Wakizashi: This roughly translates as “sideways sword”, and runs the span between 1 and 2 “Shaku;” essentially, twelve inches, to twenty-four inches. In a “Shirasaya” Set (the sets you see in a rack of three blades in scabbards, smallest to largest), this is typically the second blade in the series of the three. Picture in your mind a traditional Samurai, or at least how movies have sometimes depicted them. Usually in some sort of Dojo style setting, amongst a group of people there are people wearing wide billowing clothing. The tops, a white, or light colored garment, and the bottoms, look something like the love child of 1980’s parachute pants mixed with a Serape worn at a beach. In your mind’s eye, picture the weapons they might carry. Usually, a longer sword on one side, and a smaller sword on the opposite side… Wakizashi! When worn together like that, the pair is called, “Daisho.” As a learning tool, this might more easily be memorized as “big-little”, the translation of “Daisho.” This was generally a sign of warrior class in Feudal Japan (especially prior to the intervention of the government). The term “Wakizashi” itself would be used for a while, much in the same way that we mistake all facial tissue as “Kleenex.” So, all companion swords would be understood as just that, (companion weapon) if it was termed, “Wakizashi.” Eventually, the Japanese government would (as all governments seem to do) want to intervene itself, and dictate which type of sword could be worn by which class, and thereafter, we witness the decline of the Wakizashi. Historically, this was traditionally the blade used for committing “Seppuku”, or ritual suicide, which by the way is where we get the phrase, “fall on one’s sword.” The Wakizashi, as a weapon was one of the only blades allowed to be carried inside castles, while Katanas were ‘checked at the door.’ However, while Wakizashi and Katana are the more contemporary names, recognized in the world of ‘Asian’ swords, they…like all things, had predecessors. Meet, the Tanto.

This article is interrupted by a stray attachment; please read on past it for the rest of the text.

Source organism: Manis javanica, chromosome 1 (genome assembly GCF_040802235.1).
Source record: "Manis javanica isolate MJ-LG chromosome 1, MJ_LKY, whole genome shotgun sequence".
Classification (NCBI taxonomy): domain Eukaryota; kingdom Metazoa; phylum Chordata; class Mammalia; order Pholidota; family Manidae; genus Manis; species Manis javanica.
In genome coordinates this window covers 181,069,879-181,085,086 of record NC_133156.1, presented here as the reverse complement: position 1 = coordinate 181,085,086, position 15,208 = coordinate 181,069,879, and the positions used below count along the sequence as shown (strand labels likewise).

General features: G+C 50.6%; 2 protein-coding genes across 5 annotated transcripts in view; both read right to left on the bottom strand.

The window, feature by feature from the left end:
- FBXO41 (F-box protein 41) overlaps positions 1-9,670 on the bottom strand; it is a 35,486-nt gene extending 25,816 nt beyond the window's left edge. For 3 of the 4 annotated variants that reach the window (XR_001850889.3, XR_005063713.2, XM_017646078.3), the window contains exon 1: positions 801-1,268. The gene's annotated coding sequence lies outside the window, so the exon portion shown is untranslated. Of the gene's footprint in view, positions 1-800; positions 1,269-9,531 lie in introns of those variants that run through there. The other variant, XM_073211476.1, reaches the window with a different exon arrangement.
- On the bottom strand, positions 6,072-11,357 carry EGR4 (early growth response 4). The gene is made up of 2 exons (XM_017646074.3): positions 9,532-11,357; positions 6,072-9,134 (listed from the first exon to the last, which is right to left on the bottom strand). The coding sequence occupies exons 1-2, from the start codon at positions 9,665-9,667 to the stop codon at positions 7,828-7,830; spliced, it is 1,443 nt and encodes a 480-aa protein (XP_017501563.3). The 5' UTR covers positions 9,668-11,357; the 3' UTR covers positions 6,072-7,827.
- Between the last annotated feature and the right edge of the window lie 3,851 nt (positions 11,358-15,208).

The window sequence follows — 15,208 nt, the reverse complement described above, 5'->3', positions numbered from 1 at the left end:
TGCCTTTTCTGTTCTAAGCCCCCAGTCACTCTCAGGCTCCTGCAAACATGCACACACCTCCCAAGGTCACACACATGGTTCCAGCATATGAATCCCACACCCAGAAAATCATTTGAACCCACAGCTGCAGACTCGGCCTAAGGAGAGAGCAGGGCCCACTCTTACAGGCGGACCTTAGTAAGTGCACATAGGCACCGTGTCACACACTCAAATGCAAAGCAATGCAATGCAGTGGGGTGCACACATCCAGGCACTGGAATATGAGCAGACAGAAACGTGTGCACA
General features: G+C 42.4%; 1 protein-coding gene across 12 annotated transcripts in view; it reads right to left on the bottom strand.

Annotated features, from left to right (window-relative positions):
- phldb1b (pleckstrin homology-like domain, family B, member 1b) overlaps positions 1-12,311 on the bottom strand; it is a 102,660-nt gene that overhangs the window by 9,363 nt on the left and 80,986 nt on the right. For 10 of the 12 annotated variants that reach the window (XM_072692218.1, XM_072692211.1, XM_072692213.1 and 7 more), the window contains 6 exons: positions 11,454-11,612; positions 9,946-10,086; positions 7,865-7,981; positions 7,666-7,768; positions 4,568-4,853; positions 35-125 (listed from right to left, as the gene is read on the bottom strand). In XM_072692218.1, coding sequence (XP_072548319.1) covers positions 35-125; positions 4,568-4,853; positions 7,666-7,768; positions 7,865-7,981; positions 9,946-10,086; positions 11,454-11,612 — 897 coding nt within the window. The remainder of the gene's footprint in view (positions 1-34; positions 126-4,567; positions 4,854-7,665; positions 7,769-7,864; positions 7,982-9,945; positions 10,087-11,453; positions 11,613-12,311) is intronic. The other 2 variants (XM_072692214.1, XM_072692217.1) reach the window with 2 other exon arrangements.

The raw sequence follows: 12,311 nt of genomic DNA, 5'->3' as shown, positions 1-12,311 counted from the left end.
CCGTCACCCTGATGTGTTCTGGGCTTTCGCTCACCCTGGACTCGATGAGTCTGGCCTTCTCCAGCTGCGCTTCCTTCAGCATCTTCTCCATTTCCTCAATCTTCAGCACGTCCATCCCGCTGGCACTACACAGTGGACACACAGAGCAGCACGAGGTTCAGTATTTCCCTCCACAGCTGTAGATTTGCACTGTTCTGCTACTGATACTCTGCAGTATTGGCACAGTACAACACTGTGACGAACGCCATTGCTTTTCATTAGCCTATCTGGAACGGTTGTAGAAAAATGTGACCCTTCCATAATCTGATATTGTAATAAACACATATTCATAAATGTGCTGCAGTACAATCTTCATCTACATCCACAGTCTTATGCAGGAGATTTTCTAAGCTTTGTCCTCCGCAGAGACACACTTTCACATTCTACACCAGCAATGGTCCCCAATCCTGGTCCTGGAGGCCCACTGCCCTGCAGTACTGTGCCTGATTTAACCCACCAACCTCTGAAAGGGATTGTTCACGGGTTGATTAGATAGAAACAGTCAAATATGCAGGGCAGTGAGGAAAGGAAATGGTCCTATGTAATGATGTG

Tanto: These “swords” are actually closer kin to knives, than swords, given their length (Less than 1 Shaku.) Traditionally, Tanto, and “Tachi” were worn by Feudal Japanese Samurai, much in the same way that Katana and Wakizashi were, with the exception that the Tanto and Tachi were used long before the Daisho (which, as we remember, is the Katana / Wakizashi Combo, worn together). With the new wave of cool blades trending in Feudal Japan, the Tanto became relegated to being considered ‘retro’, and were used generally, in a simply nostalgic sense. That ended, however, many, many years later, with the World War II Era, where the Japanese began to wear Tanto again, as a nod to past warriors, and as such, witnessed resurgence in popularity. With the incline of interest in Eastern Martial Arts during the latter part of the 19th Century, Tanto, as a weapon again gained popularity, and once again began being manufactured as collectors, and training items. It is fitting then, that with the immigration of Japanese to the United States, the “Tanto” became the prototype for later knives, which were modeled after them. To this day, we in the industry, use “Tanto” to describe a type of point on a knife (drop point, tanto, etc.) So here, we come full circle! That term should now sound familiar, and now you know why!
Hopefully, through this piece, we have learned a few new terms to help in the identification of Eastern Weaponry. If nothing else, the words are just fun to say, especially with inflection. Try it out loud… … No seriously, try it. See what I mean! Awesome words!
In the coming weeks, there will be very unique, and very awesome blades being auctioned at Pot Of Gold Estate Auctions, so keep your eyes peeled for your favorite of the three: Tanto, Wakizashi, or Katana. As we move closer to the huge, annual Military Auction (December, 2015), more blogs will be written, by yours truly, to help with the identification of sword components, in addition to ways to help determine if a blade is worth a look, or not.
Godspeed, and thanks for reading.
Jeff Smith (Antiques & Collectibles Research and Evaluation Specialist, Pot Of Gold Auctions)
*Knowledge throughout this piece has been learned, and borrowed reverently from authors Clive Sinclair, Kanzan Sato, and John Yumoto. Practice and application resulted from self-study.